Screening (economics)

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Screening in economics refers to a strategy of combating adverse selection, one of the potential decision-making complications in cases of asymmetric information. The concept of screening was first developed by Michael Spence (1973),[1] and should be distinguished from signalling, which implies that the informed agent moves first.

For purposes of screening, asymmetric information cases assume two economic agents—which we call, for example, Abel and Cain—where Abel knows more about himself than Cain knows about Abel. The agents are attempting to engage in some sort of transaction, often involving a long-term relationship, though that qualifier is not necessary. The "screener" (the one with less information, in this case, Cain) attempts to rectify this asymmetry by learning as much as he can about Abel.

The actual screening process depends on the nature of the scenario, but is usually closely connected with the future relationship.

In education economics, screening models are commonly contrasted with human capital theory. In a screening model used to determine an applicant's ability to learn, giving preference to applicants who have earned academic degrees reduces the employer's risk of hiring someone with a diminished capacity for learning.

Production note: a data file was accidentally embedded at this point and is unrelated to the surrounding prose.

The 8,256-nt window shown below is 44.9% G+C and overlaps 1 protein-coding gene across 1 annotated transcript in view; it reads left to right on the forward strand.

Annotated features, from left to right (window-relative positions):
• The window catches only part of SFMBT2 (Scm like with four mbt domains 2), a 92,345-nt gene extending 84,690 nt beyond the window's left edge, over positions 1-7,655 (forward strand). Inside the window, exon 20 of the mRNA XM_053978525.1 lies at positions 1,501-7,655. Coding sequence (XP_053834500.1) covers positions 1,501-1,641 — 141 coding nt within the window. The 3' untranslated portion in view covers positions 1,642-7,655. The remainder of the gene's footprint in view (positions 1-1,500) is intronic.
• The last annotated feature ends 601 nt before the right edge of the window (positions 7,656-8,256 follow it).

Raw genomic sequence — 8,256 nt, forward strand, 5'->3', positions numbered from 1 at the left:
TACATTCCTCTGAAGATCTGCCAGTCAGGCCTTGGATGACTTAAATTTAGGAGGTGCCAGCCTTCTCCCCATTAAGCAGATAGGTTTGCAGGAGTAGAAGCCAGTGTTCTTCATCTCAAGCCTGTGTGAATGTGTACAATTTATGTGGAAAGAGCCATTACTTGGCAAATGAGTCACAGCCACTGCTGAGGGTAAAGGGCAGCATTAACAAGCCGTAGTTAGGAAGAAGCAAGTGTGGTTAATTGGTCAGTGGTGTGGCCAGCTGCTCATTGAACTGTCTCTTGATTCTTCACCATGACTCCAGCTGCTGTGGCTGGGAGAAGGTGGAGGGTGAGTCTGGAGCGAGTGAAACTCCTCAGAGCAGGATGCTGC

• Second degree price discrimination is an example of screening whereby a seller offers a menu of options and the buyer's choice reveals his private information. For example, a business traveler that refuses a weekend stay over reveals to the airline that he is in fact a business traveler and therefore has a higher willingness to pay than a leisure traveler. As another example, a consumer with a high willingness to pay for quality may choose to purchase a more expensive iPod with 128GB of memory to a cheaper version with less memory.
  • An employer seeking a salesperson may offer a contract with a low base salary supplemented with a commission when sales are made. A potential employee who privately knows he is bad at sales will self-select away from this firm while a potential employee who privately knows he is good at sales would accept such a contract.

See also[edit]


  1. ^ Spence, A. M. (1973). "Job Market Signaling". Quarterly Journal of Economics 87 (3): 355–374. doi:10.2307/1882010. JSTOR 1882010.